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$16.5 Billion Property Tax Cut Passed By Texas Senate

The three bills will now move to the House
Photo: Memory Stockphoto | Shutterstock

On March 22, 2023, Texas senators approved a massive tax cut, which will give more money to schools while offering larger tax breaks to home and business owners. 

According to WFAA, the tax break brought forth by Lt. Gov. Dan Patrick contained three separate bills and was approved unanimously. The cut was made possible by the record-breaking $33 billion surplus. 

“This is off-the-charts, incredible property tax relief for millions of Texas homeowners,” said state Sen. Paul Bettencourt. 

One of the package’s parts is Senate Bill 3, which was a proposal to raise the state’s homestead exemption for school districts. SB 3 would raise the amount of a home’s value that can’t be taxed from $40,000 to $70,000, with an additional $20,000 for seniors. 

Senate Bill 4 was also passed. The bill would require the state to funnel at least $5.38 billion into public schools, on top of the $5.3 billion that Senate budget writers have separately proposed for property tax cuts over the next two years. 

But some Democrats were warier when it came to SB4, because the bill, which amends a 2019 landmark school finance law and would cut school property tax rates by 7 cents per every $100 in property value. Senate Democrats warned that Texas won’t have the supply of federal stimulus dollars that were used during the COVID-19 pandemic to cushion the state if the economy tanks. If that were to happen, the state would likely have to raise sales taxes to make up for any shortfall for schools.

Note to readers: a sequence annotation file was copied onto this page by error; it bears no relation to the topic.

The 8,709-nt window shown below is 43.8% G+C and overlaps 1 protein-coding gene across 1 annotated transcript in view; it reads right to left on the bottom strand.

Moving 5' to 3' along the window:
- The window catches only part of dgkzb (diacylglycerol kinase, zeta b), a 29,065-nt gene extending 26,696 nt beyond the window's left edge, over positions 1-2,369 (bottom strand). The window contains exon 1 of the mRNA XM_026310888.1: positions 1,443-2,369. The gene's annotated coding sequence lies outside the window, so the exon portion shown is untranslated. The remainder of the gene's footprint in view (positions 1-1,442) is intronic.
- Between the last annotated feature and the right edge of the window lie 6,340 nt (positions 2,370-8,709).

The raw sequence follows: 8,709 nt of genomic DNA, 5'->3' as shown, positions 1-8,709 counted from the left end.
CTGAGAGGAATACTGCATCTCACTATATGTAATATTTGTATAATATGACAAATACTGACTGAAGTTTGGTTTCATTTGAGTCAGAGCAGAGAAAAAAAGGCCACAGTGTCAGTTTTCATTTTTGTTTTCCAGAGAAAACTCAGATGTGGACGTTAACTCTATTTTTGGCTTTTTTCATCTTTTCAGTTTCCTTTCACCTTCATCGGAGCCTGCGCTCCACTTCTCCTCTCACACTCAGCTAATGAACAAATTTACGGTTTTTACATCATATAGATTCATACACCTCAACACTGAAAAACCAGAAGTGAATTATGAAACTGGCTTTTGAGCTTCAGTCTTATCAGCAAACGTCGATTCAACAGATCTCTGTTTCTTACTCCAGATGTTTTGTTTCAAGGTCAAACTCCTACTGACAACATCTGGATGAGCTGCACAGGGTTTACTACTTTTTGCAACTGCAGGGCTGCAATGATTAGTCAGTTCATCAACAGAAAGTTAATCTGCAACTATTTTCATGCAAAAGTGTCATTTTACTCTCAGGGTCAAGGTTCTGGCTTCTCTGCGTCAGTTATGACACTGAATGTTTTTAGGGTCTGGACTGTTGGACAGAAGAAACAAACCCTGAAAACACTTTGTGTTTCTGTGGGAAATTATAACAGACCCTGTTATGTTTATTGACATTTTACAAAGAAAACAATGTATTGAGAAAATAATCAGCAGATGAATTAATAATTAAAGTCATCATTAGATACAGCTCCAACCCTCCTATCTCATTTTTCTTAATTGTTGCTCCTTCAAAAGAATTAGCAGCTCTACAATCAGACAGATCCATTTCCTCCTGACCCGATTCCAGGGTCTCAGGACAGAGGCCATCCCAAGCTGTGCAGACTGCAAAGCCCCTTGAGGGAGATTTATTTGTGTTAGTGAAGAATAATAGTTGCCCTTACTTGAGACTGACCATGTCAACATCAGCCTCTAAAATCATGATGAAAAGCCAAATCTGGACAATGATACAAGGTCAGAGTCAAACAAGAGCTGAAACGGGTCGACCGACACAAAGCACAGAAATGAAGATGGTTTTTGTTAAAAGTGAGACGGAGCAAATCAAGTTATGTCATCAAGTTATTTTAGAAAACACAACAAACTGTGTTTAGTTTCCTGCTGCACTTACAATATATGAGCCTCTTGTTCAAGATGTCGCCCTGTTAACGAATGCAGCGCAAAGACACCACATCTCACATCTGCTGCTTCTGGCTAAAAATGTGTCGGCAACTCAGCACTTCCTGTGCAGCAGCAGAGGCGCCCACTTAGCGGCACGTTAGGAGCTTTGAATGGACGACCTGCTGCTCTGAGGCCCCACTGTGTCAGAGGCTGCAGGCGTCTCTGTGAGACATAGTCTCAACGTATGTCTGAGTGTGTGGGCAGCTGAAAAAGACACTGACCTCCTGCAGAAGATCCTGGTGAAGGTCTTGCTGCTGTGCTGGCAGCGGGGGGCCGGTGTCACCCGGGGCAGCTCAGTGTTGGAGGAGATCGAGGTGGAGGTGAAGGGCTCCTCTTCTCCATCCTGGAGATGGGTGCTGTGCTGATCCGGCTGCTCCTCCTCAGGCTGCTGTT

Senate Bill 5, a separate measure by state Sen. Tan Parker, was also passed. The bill would cut $1.5 billion in business property taxes.

The proposals will now be sent to the House for further approval. Budget writers in the House also want at least $5.3 billion from the state’s surplus to lower property taxes, but they have some different ideas.

The House’s chief proposal contains $12 billion more in school property tax cuts. That proposal would also cap how much the value of a homeowner’s main residence taxed by school districts can rise each year. 

The state's appraisal cap would move from 10% to 5% and expand the benefit to owners of business properties such as grocery stores, apartment complexes and restaurants.

However, tax experts argue this proposal would make the property tax system more unfair by giving bigger breaks to owners who have owned their property longer. 

According to WFAA, the bill passed through the House Ways and Means Committee by a 10-1 vote with Rep. Chris Turner, a Grand Prairie Democrat, casting the only “no” vote.

The tax cuts would provide relief to all Texans, though increases to the homestead exemption would only benefit Texans who own their homes, despite the fact that renters make up roughly 40% of households in Texas.